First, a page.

In music as in life, the religious experience can be expressed in two very different ways. The joy of belief can come bursting out in involuntary ecstasy. Or the self-righteous philosphy of the "one way" to heaven can come harranguing in intolerant evangelicism.
When singers or musicians share their religious happiness with no motive other than simple generosity, the music can positively glow. Classic examples of this include Pharoah Sanders' 1969 "The Creator Has a Master Plan," Aretha Franklin's 1972 "Amazing Grace," Al Green's 1977 "The Belle Album" and Van Morrison's brand new "Into the Music."
But when singers become convinced they have the key to the only gate to paradise, their music becomes bloated with self-importance. Their lyrics divide the world into the saved who are with them and the damned who are against them. Such an attitude has marred George Harrison's 1973 "Living in the Material World" and Bob Marley's 1977 "Exodus."
But never has the self-righteous attitude been so grating as it is on Bob Dylan's new record, "Slow Train Coming" (Columbia FC 36120). Dylan betrays all the open-mindedness of the glaze-eyed Jesus freaks who pass out their pamphlets in public bus stations.
The tone is set from the very first song. In a harping, taunting voice, Dylan pontificates: "It may be the devil/Or it may be the Lord/But you're gonna have to serve somebody." That's a pretty narrow range of choices.
It gets worse, On "Precious Angel," Dylan sneers: "Either you got faith or you got unbelief/There ain't no neutral ground." On "When He Returns," the singer further shrinks the needle's eye: "Truth is an arrow/And the gate is narrow." Dylan mocks those with other "spiritual advisers and gurus" and chides a woman who talks about Buddha and Mohammed instead of Jesus.
The reactionary lyrics create a civil war in each song. Dylan's condescending, nassal delivery of the lyrics grinds against the splendid Southern music like mismatched gears.
The backing instrumentals for this record must have been magnificent. They were co-produced by Jerry Wexler who once produced Aretha Franklin's and Ray Charles' best records. Wexler helped those two artists consummate the marriage between black gospel hymns and pop music. For the backing on "Slow Train," Wexler achieves that same blend of yearning keyboards (played by the other co-producer, Barry Beckett) and blues rhythms.
Overlaid on that blend is lyrical blues guitar by Mark Knopfler of Dire Straits. Wexler and Beckett produced Dire Straits' second album, and they use Knopfler's powerful, economical phrasing on Dylan's record as they once used Duane Allman's slide guitar on records by Franklin and Wilson Pickett.
But it is impossible to tear these songs apart so the musicians can be heard separate from Dylan's vocals. The joyous satisfaction of Beckett's swelling gospel organ and the slippery sensuality of Knopfler's guitar strain against Dylan's pushy righteousness.
"Gonna Change My Way of Thinking," for example, opens with a fuzzy sensual Muddy Waters guitar theme. But before long, Dylan is railing against sexuality and in effect against his own musicians. Dylan's best vocal performances in the past have been his most understated. But on the new album's title cut, he sabotages Knopfler's sparse phrasing with puffed-up wrath.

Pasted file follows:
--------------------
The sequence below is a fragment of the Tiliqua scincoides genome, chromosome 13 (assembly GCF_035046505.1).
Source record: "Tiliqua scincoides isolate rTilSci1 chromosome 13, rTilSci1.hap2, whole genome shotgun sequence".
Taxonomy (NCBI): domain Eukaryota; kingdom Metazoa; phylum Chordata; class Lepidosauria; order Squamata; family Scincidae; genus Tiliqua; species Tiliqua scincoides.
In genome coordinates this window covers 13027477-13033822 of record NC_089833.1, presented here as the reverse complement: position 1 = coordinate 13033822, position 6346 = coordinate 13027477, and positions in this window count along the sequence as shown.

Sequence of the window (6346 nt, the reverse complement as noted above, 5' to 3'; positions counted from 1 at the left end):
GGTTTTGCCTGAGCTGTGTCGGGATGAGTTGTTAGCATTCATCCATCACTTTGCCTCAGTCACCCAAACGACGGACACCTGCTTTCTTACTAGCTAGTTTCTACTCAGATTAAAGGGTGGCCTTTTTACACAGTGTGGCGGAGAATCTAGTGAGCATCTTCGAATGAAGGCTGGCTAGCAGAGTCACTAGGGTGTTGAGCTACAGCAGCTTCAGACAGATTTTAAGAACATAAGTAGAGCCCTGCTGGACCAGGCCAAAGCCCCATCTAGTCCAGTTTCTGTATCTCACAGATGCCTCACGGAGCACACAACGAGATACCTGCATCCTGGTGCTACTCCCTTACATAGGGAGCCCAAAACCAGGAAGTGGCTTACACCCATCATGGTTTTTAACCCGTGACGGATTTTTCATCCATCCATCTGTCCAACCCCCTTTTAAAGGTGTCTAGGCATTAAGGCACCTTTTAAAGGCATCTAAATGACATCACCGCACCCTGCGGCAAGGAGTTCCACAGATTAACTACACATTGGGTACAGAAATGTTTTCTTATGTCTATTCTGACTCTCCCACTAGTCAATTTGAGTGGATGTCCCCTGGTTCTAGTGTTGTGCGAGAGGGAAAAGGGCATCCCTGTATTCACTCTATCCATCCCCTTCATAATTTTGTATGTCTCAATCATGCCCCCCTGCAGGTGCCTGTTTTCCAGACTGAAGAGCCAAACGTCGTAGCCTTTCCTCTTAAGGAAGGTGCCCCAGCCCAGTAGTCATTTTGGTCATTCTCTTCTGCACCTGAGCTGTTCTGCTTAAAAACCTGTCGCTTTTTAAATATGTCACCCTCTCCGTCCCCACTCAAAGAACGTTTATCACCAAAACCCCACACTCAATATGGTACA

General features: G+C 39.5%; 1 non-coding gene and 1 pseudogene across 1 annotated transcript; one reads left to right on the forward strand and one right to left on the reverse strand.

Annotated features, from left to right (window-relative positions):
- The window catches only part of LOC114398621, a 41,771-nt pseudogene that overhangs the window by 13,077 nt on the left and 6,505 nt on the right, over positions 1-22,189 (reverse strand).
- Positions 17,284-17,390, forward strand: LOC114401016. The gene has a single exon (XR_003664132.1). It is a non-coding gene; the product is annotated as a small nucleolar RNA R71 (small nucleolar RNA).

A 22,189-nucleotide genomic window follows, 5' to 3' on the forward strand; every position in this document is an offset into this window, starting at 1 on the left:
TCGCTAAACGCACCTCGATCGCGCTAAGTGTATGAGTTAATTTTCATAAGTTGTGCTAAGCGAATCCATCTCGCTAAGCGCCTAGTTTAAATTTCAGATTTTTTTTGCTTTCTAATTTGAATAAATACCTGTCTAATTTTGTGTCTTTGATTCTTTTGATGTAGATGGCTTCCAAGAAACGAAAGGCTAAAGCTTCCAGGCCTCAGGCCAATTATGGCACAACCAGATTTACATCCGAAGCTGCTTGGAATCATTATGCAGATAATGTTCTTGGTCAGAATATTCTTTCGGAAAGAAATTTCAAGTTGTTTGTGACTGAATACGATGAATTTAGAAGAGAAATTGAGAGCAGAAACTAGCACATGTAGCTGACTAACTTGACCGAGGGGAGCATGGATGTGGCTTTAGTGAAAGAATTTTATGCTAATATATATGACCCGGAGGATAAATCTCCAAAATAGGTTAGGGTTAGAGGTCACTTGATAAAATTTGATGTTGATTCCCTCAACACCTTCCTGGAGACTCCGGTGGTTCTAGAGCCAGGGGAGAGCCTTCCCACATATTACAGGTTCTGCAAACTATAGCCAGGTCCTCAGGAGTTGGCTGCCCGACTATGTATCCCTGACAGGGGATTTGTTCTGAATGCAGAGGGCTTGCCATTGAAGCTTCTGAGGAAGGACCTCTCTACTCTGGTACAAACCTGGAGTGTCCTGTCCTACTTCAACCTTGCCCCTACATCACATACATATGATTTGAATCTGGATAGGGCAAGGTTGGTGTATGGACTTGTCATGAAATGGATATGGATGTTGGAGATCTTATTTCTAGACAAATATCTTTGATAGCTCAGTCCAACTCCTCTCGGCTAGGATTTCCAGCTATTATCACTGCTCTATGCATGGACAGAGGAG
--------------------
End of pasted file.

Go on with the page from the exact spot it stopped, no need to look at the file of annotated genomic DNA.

Christianity is a term that covers a long spectrum of beliefs, ranging from the social activism of the Berrigans to the military-industrial-church complex of Billy Graham. Dylan, who once used biblical imagery to weave anthems for the civil rights and peace movements, now finds himself on the right wing of the spectrum.
Dylan's disintegration as an artist has been heartbreaking to watch. He is, after all, America's greatest folk-songwriter of all time. But the 1976 "Desire" was his last strong record.
Dylan hasn't lost his talent -- only his sense of how to use it. There is one gem on "Slow Train Coming" that stands out among the tracts. "Do Right to Me Baby (Do Unto Others)" is set wonderfully by Knopfler's acoustic guitar and Beckett's muted organ. For once, Dylan sings with them. In an unusually understated and tolerant vocal, he contradicts the rest of the record with: "Don't want to judge nobody/Don't want to be judged."
Instead of hiding from his disillusionment behind a screen of religious rhetoric, he would be better off exploring the problem. He might find his situation no different from that of thousands of other divorced people. Maybe then he could recover from his debacle as he has from past mistakes.
Now that he's born again, maybe he believes inprophecy. If so he should ponder the questions he posed in his lyrics for the 1966 "Stuck Inside of Mobile With the Memphis Blues Again": "Now the preacher looked so baffled./When I asked him why he dressed/With 20 pounds of headlines/Staped to his chest./But he cursed me when I proved it to him./Then I whispered, 'Not even you can hide./You see, you're just like me,/I hope you're satisfied."